In early 2010, Colt stole an airplane on the mainland and flew it, once again, at night and landed on the Orcas runway. By now Colt had become a worldwide phenomenon and a serious embarrassment to law enforcement.
Colt told friends that he was fine, even relaxed, during all this. He enjoyed the chase and staying one step ahead of the cops, SWAT teams, FBI and even Homeland Security, which chased him around Orcas all winter using Black Hawk helicopters. Finally, when a 24-foot Sea Sport was stolen from San Juan Island and grounded on Shark Reef, Lopez Island, Washington, residents hoped he’d moved on for good.
Surveillance cameras at a 110-slip marina at the top of Lopez Island recorded Colt calmly walking up and down the docks, boat shopping for nearly seven hours. He boarded at least six boats before settling on a Coastal Craft 300 Cruiser, a $400,000 pocket yacht, which he returned for the following night. He jumped aboard the Stella Maris and, with a Seattle couple sitting topside just one slip away reading books, he spent half an hour getting the front hatch open by spinning the dogs from the outside. Once aboard, he found the ignition keys hidden in a silverware drawer. The last image on the surveillance tape was the boat, with fenders still dangling, idling out of its slip.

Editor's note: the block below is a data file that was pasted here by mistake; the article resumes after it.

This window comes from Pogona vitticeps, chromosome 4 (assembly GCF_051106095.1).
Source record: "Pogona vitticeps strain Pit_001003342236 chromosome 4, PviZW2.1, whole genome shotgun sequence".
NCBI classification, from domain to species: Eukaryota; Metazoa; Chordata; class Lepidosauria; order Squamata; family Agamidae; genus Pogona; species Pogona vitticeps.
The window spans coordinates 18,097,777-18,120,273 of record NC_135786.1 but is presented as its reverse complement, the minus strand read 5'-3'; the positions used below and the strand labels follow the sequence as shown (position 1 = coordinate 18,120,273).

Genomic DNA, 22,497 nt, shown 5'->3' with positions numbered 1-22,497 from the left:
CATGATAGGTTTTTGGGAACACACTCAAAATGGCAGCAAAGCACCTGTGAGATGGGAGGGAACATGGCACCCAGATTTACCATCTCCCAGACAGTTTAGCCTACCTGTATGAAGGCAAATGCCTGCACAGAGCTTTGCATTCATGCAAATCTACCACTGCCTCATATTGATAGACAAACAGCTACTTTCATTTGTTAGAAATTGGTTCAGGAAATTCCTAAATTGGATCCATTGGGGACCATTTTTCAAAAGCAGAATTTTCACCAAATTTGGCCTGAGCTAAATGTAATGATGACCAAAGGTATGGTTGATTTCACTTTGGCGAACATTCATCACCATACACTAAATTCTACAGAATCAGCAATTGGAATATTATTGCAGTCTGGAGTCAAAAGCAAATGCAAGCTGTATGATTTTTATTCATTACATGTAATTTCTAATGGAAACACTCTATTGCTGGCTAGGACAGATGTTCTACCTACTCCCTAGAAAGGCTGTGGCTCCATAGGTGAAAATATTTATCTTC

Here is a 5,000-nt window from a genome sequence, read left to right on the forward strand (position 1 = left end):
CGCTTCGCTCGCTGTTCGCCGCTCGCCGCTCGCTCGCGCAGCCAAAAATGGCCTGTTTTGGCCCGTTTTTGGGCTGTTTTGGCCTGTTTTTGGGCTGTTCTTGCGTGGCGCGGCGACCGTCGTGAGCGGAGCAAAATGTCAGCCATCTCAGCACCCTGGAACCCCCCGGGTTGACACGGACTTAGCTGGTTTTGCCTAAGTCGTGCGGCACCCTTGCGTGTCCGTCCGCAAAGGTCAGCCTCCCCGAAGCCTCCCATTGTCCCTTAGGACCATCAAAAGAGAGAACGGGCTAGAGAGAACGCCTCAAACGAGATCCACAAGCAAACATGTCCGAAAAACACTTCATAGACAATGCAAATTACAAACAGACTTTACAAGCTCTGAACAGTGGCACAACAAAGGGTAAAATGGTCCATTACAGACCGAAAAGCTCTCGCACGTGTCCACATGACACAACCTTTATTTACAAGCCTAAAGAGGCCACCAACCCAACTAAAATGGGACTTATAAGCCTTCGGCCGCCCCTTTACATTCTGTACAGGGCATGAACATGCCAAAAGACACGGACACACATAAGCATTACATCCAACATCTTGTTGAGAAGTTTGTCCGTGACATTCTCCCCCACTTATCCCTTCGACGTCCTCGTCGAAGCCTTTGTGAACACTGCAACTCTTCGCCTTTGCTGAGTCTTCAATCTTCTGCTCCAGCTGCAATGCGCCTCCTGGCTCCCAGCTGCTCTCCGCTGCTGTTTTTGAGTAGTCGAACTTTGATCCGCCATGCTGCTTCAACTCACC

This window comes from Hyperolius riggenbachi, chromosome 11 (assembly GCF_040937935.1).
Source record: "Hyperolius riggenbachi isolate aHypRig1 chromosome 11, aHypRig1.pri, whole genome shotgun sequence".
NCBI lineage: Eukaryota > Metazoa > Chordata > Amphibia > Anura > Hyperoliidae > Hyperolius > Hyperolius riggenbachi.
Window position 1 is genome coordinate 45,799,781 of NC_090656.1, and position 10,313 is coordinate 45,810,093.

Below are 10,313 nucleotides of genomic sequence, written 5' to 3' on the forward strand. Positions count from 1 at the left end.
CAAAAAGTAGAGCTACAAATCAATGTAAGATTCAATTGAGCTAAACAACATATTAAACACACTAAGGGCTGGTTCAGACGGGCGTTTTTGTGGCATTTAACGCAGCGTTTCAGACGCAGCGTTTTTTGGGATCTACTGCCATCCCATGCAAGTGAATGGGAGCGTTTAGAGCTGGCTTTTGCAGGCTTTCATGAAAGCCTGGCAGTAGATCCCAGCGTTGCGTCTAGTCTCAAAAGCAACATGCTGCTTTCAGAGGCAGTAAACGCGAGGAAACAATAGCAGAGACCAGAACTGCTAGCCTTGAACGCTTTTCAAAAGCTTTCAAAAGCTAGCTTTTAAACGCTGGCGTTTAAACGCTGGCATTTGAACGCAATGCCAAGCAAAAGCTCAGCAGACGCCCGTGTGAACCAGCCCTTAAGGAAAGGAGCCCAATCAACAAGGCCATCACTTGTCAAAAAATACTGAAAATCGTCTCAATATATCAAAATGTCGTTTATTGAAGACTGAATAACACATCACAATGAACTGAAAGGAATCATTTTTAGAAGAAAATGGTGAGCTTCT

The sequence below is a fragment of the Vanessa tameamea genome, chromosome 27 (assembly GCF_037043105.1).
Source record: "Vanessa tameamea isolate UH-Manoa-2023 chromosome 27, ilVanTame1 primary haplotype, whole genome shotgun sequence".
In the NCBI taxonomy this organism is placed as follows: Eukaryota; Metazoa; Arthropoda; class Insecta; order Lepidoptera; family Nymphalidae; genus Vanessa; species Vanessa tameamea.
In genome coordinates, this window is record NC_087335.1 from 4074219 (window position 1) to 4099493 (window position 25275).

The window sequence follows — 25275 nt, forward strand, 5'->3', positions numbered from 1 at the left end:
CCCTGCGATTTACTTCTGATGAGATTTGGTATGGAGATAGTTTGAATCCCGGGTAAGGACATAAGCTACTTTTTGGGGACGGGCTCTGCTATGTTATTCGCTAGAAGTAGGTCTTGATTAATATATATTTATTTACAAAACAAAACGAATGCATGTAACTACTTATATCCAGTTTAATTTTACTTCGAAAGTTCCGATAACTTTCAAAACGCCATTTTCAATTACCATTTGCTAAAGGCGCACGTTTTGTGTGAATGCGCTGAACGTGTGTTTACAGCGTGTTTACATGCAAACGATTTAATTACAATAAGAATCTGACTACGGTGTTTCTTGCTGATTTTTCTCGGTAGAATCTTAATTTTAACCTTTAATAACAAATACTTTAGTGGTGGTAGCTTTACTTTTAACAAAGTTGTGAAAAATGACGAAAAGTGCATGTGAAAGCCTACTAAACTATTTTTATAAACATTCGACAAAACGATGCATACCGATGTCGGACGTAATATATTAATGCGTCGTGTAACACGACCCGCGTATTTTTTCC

The Stella Maris was found abandoned off the southern tip of Camano Island. The next boat bread crumb was a 27-foot Maxum, hot-wired for the short trip to Kitsap Peninsula.
On Memorial Day 2010, Colt arrived at Cape Disappointment and the infamous Columbia River Bar, the most crowded crypt in a stretch of the coast called the Graveyard of the Pacific.
While it’s no place for faint-of-heart boaters, there’s great fishing on both sides of the bar. Larry Johnson docks his 34-foot twin-diesel Ocean Sport Roamer, named Fat Cat, here at the Port of Ilwaco. He keeps watch on his baby via the marina’s webcam, logging on at least once a day. Johnson had fished Fat Cat that afternoon and put her safely to bed in her slip, right next to a full-time live-aboard. The only weak link in his boat’s security? Johnson kept an emergency key hidden in a cockpit locker.
At 12:45 the following morning, Colt found that key and cruised down the snaky channel past the Coast Guard dock and out into the Columbia. Authorities found the boat later that day in Warrenton, Oregon, but Colt was just getting started.